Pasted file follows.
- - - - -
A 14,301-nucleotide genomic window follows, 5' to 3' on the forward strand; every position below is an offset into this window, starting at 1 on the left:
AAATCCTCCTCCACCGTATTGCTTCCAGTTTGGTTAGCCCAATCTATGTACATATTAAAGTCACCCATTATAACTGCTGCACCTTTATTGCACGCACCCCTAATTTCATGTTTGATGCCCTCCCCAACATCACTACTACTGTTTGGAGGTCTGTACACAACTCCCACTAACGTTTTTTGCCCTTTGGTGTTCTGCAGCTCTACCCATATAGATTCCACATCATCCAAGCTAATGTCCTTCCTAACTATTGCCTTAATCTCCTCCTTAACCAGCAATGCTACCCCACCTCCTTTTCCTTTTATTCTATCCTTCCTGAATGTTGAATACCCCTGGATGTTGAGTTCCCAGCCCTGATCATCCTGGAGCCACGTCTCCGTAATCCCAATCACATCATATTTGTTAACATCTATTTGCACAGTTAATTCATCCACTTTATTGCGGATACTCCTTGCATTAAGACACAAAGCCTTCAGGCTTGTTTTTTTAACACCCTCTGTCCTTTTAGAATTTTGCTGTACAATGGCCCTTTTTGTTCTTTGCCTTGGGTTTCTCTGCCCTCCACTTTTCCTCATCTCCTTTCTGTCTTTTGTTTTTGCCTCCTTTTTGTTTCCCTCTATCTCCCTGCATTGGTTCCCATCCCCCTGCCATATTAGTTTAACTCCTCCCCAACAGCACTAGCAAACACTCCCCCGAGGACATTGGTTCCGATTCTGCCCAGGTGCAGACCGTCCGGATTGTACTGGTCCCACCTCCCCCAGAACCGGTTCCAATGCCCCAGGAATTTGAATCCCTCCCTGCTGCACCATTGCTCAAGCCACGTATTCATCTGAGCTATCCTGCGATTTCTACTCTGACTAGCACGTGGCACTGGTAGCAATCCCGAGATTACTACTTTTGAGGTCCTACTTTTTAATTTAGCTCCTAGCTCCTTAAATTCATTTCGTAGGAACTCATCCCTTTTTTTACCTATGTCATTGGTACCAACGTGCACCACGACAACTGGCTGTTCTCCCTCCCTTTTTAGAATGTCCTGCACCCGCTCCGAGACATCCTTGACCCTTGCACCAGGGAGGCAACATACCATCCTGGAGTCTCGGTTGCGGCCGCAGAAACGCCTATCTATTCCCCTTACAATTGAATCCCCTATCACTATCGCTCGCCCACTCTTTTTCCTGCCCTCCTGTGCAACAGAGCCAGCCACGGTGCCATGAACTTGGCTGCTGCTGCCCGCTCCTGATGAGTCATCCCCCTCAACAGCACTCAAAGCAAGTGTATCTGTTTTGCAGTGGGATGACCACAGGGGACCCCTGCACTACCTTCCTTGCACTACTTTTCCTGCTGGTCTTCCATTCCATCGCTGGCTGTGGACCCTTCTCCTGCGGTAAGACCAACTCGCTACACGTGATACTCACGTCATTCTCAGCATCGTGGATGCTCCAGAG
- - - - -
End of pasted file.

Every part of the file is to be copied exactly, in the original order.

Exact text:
A 14,301-nucleotide genomic window follows, 5' to 3' on the forward strand; every position below is an offset into this window, starting at 1 on the left:
AAATCCTCCTCCACCGTATTGCTTCCAGTTTGGTTAGCCCAATCTATGTACATATTAAAGTCACCCATTATAACTGCTGCACCTTTATTGCACGCACCCCTAATTTCATGTTTGATGCCCTCCCCAACATCACTACTACTGTTTGGAGGTCTGTACACAACTCCCACTAACGTTTTTTGCCCTTTGGTGTTCTGCAGCTCTACCCATATAGATTCCACATCATCCAAGCTAATGTCCTTCCTAACTATTGCCTTAATCTCCTCCTTAACCAGCAATGCTACCCCACCTCCTTTTCCTTTTATTCTATCCTTCCTGAATGTTGAATACCCCTGGATGTTGAGTTCCCAGCCCTGATCATCCTGGAGCCACGTCTCCGTAATCCCAATCACATCATATTTGTTAACATCTATTTGCACAGTTAATTCATCCACTTTATTGCGGATACTCCTTGCATTAAGACACAAAGCCTTCAGGCTTGTTTTTTTAACACCCTCTGTCCTTTTAGAATTTTGCTGTACAATGGCCCTTTTTGTTCTTTGCCTTGGGTTTCTCTGCCCTCCACTTTTCCTCATCTCCTTTCTGTCTTTTGTTTTTGCCTCCTTTTTGTTTCCCTCTATCTCCCTGCATTGGTTCCCATCCCCCTGCCATATTAGTTTAACTCCTCCCCAACAGCACTAGCAAACACTCCCCCGAGGACATTGGTTCCGATTCTGCCCAGGTGCAGACCGTCCGGATTGTACTGGTCCCACCTCCCCCAGAACCGGTTCCAATGCCCCAGGAATTTGAATCCCTCCCTGCTGCACCATTGCTCAAGCCACGTATTCATCTGAGCTATCCTGCGATTTCTACTCTGACTAGCACGTGGCACTGGTAGCAATCCCGAGATTACTACTTTTGAGGTCCTACTTTTTAATTTAGCTCCTAGCTCCTTAAATTCATTTCGTAGGAACTCATCCCTTTTTTTACCTATGTCATTGGTACCAACGTGCACCACGACAACTGGCTGTTCTCCCTCCCTTTTTAGAATGTCCTGCACCCGCTCCGAGACATCCTTGACCCTTGCACCAGGGAGGCAACATACCATCCTGGAGTCTCGGTTGCGGCCGCAGAAACGCCTATCTATTCCCCTTACAATTGAATCCCCTATCACTATCGCTCGCCCACTCTTTTTCCTGCCCTCCTGTGCAACAGAGCCAGCCACGGTGCCATGAACTTGGCTGCTGCTGCCCGCTCCTGATGAGTCATCCCCCTCAACAGCACTCAAAGCAAGTGTATCTGTTTTGCAGTGGGATGACCACAGGGGACCCCTGCACTACCTTCCTTGCACTACTTTTCCTGCTGGTCTTCCATTCCATCGCTGGCTGTGGACCCTTCTCCTGCGGTAAGACCAACTCGCTACACGTGATACTCACGTCATTCTCAGCATCGTGGATGCTCCAGAG